Do Faye’s ideas reflect the current pandemic and economic and social unrest? Not to the vast majority of people, but pseudo-intellectuals of the radical right may well find material to help build their case. Narratives that the radical right have so jealously guarded for decades are finally becoming sellable. It seems that the radical right can now confidently say, We told you so — look, it’s happening.

Faye explains his catastrophe as a result of many troubles converging to create a cataclysmic breakdown of the current system. In his scenario, demographic changes brought about by immigration lead to racism and radicalization of ethnic and religious groups. This upheaval increases when liberal democracies are weakened as a result of environmental catastrophes, biological threats such as pandemics and economic meltdowns, producing mass poverty. This is the context that would trigger what Faye called an ethnic civil war between native Europeans and immigrants, who are mainly of Afro-Maghreb origin. This is an idea well-received in far-right circles as a race war.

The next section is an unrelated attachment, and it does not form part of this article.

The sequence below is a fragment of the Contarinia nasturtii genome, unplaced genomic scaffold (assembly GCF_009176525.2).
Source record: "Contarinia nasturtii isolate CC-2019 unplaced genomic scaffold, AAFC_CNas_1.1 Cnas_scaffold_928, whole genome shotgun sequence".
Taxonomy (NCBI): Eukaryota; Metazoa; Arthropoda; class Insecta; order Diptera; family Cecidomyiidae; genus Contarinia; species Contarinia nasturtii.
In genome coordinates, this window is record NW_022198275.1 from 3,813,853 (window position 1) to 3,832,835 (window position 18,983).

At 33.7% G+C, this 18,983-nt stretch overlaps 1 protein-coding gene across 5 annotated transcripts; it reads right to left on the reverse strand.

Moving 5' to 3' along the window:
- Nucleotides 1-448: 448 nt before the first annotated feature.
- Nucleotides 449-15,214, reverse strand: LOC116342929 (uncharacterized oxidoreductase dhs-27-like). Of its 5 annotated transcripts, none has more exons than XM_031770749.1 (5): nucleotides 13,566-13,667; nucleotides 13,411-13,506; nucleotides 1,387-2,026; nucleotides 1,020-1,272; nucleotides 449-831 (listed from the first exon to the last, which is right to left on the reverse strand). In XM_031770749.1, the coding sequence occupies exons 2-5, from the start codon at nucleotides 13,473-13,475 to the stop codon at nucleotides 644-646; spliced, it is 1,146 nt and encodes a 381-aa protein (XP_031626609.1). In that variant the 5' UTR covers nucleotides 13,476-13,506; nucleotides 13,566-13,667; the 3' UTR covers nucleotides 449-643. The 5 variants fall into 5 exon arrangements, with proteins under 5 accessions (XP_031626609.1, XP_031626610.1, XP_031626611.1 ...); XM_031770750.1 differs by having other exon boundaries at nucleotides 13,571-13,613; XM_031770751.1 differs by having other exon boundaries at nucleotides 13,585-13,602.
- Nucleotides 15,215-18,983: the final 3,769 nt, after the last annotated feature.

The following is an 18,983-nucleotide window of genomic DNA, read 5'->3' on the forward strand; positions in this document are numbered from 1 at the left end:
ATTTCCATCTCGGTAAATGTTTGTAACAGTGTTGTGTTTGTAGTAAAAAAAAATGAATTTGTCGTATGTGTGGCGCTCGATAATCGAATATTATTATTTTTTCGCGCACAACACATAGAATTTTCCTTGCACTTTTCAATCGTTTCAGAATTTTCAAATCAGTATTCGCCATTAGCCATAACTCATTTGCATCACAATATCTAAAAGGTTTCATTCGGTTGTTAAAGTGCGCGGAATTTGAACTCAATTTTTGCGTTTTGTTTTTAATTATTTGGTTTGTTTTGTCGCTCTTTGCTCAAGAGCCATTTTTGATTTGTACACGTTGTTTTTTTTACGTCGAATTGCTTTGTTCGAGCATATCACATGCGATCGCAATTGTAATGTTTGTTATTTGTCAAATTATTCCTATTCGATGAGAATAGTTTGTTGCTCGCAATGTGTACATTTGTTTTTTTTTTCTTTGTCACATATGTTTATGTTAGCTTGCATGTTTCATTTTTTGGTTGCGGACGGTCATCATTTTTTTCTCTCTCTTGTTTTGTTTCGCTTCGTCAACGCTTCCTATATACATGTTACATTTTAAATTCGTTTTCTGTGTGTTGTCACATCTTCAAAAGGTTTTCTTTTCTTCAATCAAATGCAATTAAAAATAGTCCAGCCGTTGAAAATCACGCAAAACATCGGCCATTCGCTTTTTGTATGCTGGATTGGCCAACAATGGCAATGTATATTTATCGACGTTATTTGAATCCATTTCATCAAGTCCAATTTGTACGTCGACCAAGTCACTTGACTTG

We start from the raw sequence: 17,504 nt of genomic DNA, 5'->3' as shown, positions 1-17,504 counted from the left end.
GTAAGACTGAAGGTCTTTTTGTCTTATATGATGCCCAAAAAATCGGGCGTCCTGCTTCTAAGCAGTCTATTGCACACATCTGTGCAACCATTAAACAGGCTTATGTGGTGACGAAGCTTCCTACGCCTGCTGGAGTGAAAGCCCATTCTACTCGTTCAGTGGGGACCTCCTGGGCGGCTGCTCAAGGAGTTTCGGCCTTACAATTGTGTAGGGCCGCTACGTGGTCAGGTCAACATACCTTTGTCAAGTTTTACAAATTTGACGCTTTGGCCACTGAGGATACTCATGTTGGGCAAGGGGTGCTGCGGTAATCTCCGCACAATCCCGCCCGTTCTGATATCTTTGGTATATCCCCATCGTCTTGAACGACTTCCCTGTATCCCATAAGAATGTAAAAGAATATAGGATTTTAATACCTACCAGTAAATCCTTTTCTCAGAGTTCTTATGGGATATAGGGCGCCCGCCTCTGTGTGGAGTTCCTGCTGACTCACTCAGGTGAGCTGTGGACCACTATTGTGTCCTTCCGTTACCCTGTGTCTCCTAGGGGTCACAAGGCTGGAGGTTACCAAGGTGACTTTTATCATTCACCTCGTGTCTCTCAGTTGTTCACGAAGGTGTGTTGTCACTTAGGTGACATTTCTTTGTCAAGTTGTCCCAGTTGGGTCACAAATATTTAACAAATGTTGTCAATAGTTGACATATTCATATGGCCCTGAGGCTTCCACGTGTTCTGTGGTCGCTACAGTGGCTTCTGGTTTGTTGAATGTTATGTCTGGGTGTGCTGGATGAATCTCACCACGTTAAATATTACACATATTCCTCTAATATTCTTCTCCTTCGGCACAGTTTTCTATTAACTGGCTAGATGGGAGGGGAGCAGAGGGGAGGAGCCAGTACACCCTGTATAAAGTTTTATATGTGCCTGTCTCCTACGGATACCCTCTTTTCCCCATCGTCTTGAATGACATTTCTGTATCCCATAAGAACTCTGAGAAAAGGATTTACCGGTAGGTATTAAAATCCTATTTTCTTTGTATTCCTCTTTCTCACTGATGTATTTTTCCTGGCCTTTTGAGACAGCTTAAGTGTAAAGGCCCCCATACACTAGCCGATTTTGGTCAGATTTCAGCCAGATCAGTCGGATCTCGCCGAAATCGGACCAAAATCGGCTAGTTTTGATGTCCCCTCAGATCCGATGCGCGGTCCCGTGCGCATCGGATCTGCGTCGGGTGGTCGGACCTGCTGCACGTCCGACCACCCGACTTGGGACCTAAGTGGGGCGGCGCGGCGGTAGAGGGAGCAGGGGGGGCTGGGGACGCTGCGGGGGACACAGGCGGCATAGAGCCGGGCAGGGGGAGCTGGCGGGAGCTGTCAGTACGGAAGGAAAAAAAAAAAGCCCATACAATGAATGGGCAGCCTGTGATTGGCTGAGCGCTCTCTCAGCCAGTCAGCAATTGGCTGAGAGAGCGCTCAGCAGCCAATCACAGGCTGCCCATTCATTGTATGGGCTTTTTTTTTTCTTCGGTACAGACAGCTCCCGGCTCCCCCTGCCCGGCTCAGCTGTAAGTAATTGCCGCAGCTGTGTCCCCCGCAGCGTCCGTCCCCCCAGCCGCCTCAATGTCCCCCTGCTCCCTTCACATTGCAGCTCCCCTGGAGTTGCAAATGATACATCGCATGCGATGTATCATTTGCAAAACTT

To Faye, a race war is a useful catastrophe that would end the current system and pave the way for his utopian empire, for which he even created a blueprint. But Faye’s hope and longing for a useful catastrophe seems far-fetched in reality. The many immigrants who live on the periphery of society in low-paying jobs are unlikely to help the radical right topple the current system by going to war with the natives. The only candidates capable of delivering such a system-uprooting blow are massive natural disasters, which are very rare although not unthinkable, especially given the growing climate emergency.